Bloody Yotefa challenges the government perspective that torture and killings are carried out by a rogue police in isolated cells, showing instead that these arbitrary violations are becoming social events in which the non-indigenous community can participate. This dynamic
perpetuates a culture of fear and domination in which indigenous Papuans are exposed to constant risk of public violence, even in traditionally ‘safe’ spaces such as hospitals and university campuses. Police discrimination and profiling of indigenous Papuans, especially those who come from the Central Highlands, makes them still more vulnerable to public torture, violence and arbitrary arrest.

You can read the full update here:

Papuans Behind Bars team

Komnas HAM warns of human rights violations in Puncak Jaya

Bintang Papua, 20 January 2012Human rights violations are occurring in PuncakThe Papua branch of Komnas HAM, the Indonesian Commission for Human Rights, has confirmed that human rights violations have been occurring in Puncak. These include a number of deaths that have occurred during this prolonged conflict.

‘While not yet knowing the motive or who was responsible, the killings were clearly human rights violations. Lives were lost which is an indication that the right to life has been ignored.,’ said Matius Murib, deputy chairman of the Komnas HAM Papua branch. He made the statement after attending a Forces Group Discussion on Civil and Political Rights and Economic, Social and Cultural Rights (ECOSOC) held by the Papuan branch of Komnas HAM.

When lives are lost, human rights are certainly violated.  No need to ask about the motive as this goes beyond the power of the Almighty. The state or government have no right to destroy life, which is totally without justification .’ The right to life  comes only from God and no one has the right to kill people,’ he said.

In this Puncak case, those involved were planning to conduct investigations in February and were planning to visit the site of the killings, in order to make recommendations to the authorities. Murib said that he could not make any comments until they had visited the site

Responding to a question about whether the government had been responsible fir triggering the conflict, he said that such a charge would need to be investigated. If this turns out to the true, then some individual or institution that had been granted powers by the state had failed o take action quickly enough to prevent the incident from occurring, and this is matter for KomnasHAM to issue a charge.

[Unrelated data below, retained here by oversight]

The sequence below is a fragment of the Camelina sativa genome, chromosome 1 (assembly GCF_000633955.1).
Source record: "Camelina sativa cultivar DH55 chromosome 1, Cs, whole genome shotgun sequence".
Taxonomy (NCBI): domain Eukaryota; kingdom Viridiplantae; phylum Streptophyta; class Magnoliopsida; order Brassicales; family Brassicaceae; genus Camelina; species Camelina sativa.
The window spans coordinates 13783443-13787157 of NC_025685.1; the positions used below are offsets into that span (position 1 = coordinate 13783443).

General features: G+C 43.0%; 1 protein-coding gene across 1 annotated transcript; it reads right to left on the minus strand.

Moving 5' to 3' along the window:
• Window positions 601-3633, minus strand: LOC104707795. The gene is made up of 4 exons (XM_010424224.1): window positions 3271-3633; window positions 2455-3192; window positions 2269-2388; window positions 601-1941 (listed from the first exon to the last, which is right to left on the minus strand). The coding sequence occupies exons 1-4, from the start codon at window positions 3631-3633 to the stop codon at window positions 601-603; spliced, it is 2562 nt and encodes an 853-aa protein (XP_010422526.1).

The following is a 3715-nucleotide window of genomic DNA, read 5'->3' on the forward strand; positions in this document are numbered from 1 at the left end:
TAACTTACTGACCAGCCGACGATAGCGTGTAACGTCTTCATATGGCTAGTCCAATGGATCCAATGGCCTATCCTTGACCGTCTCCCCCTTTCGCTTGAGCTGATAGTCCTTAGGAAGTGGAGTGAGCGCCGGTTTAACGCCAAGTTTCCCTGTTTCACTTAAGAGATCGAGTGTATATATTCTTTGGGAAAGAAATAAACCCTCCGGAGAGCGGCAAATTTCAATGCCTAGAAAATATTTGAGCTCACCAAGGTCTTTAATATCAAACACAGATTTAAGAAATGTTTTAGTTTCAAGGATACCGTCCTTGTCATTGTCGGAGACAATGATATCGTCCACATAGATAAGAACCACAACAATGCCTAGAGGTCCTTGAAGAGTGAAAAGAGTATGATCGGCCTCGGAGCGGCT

He recognised that  according to investigations reported in the media, there were indeed actions by the government and related persons, and the question was, why had the conflict occurred and why were casualties still occurring. ‘It is our task to investigate whether actions were taken by the state and whether they were   justified.’

As has previously been reported, the conflict that relates to the election of the head of the district of Puncak and has resulted in 49 casualties among the local community since 30 July 2011. This conflict was still on-going up until 14 January 2012 in the district and the government has not made any efforts to resolve it, nor have the police done anything to resolve the conflict, which is being described as a tribal war between people living in the Central Highlands. It relates to an internal dispute within the political party called Gerindra, between a number of candidates. Gerindra has turned this internal conflict into a conflict between the commnity in general  which has paralysed all development activities there.